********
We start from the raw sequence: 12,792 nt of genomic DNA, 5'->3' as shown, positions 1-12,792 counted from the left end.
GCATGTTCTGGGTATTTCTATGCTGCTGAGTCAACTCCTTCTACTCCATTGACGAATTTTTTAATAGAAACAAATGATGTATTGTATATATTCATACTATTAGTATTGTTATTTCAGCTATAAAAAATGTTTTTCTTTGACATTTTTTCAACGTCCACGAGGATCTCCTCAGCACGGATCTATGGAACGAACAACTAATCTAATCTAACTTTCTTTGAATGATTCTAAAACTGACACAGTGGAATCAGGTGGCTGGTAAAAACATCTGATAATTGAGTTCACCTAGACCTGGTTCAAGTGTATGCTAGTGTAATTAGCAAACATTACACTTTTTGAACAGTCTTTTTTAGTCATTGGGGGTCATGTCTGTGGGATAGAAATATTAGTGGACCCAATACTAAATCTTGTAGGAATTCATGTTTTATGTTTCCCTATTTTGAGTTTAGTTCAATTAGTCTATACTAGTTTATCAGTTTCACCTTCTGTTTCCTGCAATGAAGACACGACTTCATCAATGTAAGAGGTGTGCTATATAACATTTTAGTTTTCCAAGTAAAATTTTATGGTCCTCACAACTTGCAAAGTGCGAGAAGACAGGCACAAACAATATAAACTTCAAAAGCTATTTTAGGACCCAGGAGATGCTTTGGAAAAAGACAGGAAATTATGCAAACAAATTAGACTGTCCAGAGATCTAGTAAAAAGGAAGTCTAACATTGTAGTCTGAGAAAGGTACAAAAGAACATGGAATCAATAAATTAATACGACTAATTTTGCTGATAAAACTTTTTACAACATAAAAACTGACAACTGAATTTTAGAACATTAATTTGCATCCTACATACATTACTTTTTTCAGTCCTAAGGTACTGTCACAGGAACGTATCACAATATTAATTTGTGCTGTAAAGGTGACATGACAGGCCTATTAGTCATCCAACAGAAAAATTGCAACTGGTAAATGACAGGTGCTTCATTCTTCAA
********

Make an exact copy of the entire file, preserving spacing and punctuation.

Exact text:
We start from the raw sequence: 12,792 nt of genomic DNA, 5'->3' as shown, positions 1-12,792 counted from the left end.
GCATGTTCTGGGTATTTCTATGCTGCTGAGTCAACTCCTTCTACTCCATTGACGAATTTTTTAATAGAAACAAATGATGTATTGTATATATTCATACTATTAGTATTGTTATTTCAGCTATAAAAAATGTTTTTCTTTGACATTTTTTCAACGTCCACGAGGATCTCCTCAGCACGGATCTATGGAACGAACAACTAATCTAATCTAACTTTCTTTGAATGATTCTAAAACTGACACAGTGGAATCAGGTGGCTGGTAAAAACATCTGATAATTGAGTTCACCTAGACCTGGTTCAAGTGTATGCTAGTGTAATTAGCAAACATTACACTTTTTGAACAGTCTTTTTTAGTCATTGGGGGTCATGTCTGTGGGATAGAAATATTAGTGGACCCAATACTAAATCTTGTAGGAATTCATGTTTTATGTTTCCCTATTTTGAGTTTAGTTCAATTAGTCTATACTAGTTTATCAGTTTCACCTTCTGTTTCCTGCAATGAAGACACGACTTCATCAATGTAAGAGGTGTGCTATATAACATTTTAGTTTTCCAAGTAAAATTTTATGGTCCTCACAACTTGCAAAGTGCGAGAAGACAGGCACAAACAATATAAACTTCAAAAGCTATTTTAGGACCCAGGAGATGCTTTGGAAAAAGACAGGAAATTATGCAAACAAATTAGACTGTCCAGAGATCTAGTAAAAAGGAAGTCTAACATTGTAGTCTGAGAAAGGTACAAAAGAACATGGAATCAATAAATTAATACGACTAATTTTGCTGATAAAACTTTTTACAACATAAAAACTGACAACTGAATTTTAGAACATTAATTTGCATCCTACATACATTACTTTTTTCAGTCCTAAGGTACTGTCACAGGAACGTATCACAATATTAATTTGTGCTGTAAAGGTGACATGACAGGCCTATTAGTCATCCAACAGAAAAATTGCAACTGGTAAATGACAGGTGCTTCATTCTTCAA